Executive Constantine, County Councilmembers, and mayors say King County Metro's Alternative Services Program would use less-expensive shuttles, vans, and other options to keep people moving.
StoryKing County is considering an expansion of its successful Alternative Services Program, to enable Metro to team up with local cities and communities on development of better transit service in areas of the county where traditional fixed-route bus service cannot be operated cost-effectively.
The proposed expansion of the Alternative Services Program would address reductions and limitations in the current fixed-route network by offering cities and communities several options, including customizable shuttles or vans, ridesharing options and community hubs.
The Executive's Proposed 2015/2016 Biennial Budget announced this week includes $6 million over two years for cities and communities to consider some combination of funding, staff, volunteers, or facilities for operation of targeted transit operations.
This program builds on the successes of Metro’s existing alternative services programs that include Vanpool, VanShare, and Community Access Transportation (CAT). In 2013, Metro demonstrated the first community level alternative service project in the Snoqualmie Valley, which created an innovative public/private community shuttle to replace expensive higher cost fixed route service.
This program is an example of how Metro continues to find ways to move more people in a more cost effective way, tailoring localized service while maintaining a broader transit network.
Metro is moving forward to cut transit service beginning on Sept. 27. Additional transit service reductions have been proposed by Metro for February 2015 and March 2016. Communities where service has been reduced or revised can consider options within the Alternative Services Program to provide replacement service where it works best.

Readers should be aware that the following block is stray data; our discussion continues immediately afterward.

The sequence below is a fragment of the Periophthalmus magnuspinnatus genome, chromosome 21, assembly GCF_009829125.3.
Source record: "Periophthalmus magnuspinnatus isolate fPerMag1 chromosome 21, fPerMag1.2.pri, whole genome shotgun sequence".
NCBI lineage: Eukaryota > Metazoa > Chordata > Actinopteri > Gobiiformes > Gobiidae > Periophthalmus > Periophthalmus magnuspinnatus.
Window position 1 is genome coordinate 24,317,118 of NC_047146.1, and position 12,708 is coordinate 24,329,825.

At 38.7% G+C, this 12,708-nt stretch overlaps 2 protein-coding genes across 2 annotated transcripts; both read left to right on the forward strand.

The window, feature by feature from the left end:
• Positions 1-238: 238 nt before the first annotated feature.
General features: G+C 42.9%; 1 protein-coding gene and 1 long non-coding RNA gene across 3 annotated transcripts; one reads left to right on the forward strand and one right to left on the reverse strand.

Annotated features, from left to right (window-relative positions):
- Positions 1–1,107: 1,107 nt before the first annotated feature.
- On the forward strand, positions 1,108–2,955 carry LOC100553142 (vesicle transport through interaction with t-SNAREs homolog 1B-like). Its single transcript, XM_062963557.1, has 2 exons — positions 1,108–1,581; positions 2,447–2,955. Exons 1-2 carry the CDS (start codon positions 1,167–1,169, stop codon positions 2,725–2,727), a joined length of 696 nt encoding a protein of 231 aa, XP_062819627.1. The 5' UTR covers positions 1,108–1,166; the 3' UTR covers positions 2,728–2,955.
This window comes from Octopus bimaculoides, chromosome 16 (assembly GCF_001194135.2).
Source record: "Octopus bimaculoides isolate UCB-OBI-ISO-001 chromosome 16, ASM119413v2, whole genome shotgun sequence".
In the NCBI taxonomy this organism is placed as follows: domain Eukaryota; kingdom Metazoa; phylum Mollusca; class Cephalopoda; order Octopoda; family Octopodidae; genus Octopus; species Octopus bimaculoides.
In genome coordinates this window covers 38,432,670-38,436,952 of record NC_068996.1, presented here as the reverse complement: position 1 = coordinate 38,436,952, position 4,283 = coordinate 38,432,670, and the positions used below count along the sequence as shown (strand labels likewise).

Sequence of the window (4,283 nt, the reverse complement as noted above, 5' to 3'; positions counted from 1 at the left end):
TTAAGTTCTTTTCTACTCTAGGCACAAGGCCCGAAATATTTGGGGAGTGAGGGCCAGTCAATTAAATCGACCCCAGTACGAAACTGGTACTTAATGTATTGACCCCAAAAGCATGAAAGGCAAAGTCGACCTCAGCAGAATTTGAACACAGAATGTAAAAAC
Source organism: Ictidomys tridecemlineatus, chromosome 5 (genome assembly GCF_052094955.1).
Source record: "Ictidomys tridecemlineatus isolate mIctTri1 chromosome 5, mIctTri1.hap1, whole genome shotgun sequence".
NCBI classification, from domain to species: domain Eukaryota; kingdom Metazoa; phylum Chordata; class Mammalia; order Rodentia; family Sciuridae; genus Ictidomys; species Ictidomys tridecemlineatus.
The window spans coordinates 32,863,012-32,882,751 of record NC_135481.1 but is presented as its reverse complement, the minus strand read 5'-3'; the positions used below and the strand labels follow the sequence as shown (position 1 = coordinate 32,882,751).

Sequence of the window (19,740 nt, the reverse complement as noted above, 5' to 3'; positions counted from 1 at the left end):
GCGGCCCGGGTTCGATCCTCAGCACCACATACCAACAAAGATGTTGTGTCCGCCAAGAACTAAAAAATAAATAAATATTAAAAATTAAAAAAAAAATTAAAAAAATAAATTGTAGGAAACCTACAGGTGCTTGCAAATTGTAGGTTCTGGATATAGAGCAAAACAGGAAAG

The County Council plans a number of public hearings on the Executive's proposed budget and will adopt a final King County Budget in November.
- Executive's Proposed 2015/2016 Biennial Budget
- Metro service cuts
- King County Metro's Alternative Services Program
- Exec's regional transit priority page
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In some places it doesn’t always make sense to run a 40-foot bus on a traditional fixed route with infrequent trips. Working in partnership with those communities, this new toolbox of alternative services can tailor innovative and cost-effective options that are more responsive to specific local needs.
As soon as I learned that the Route 139 was on the chopping block, I asked Metro to find some sort of alternative for people in Gregory Heights and Seahurst. This proposal is an affordable solution that might just work better for those who need transit services the most.
I’m pleased that King County Metro has worked to provide transportation options for areas that have been particularly hard hit by recent service cuts. I’m looking forward to seeing the implementation of the community shuttles, right-sized services, VanPools, Rideshares, and other alternatives that will be helpful to the people of Snoqualmie.
We are working to make Metro Transit into a national leader on innovative transportation options for our residents. These creative proposals are a down payment on a flexible, nimble, customer-driven future in our region that leverages public and private partnerships to maximize convenient mobility.
We are looking forward to working with King County Metro and other partners to provide crucial service for our residents and businesses, including Highline Medical Center.
We all need to move quickly to mitigate the impacts of the deep cuts in our community by encouraging riders to use alternative services and by building upon Metro’s recent creative partnership with the Snoqualmie Valley Shuttle system. These resources will give us the opportunity to restore connections to the regional system in a more cost-effective manner.
For more information, contact:Jeff Switzer, email@example.com, 206-550-7041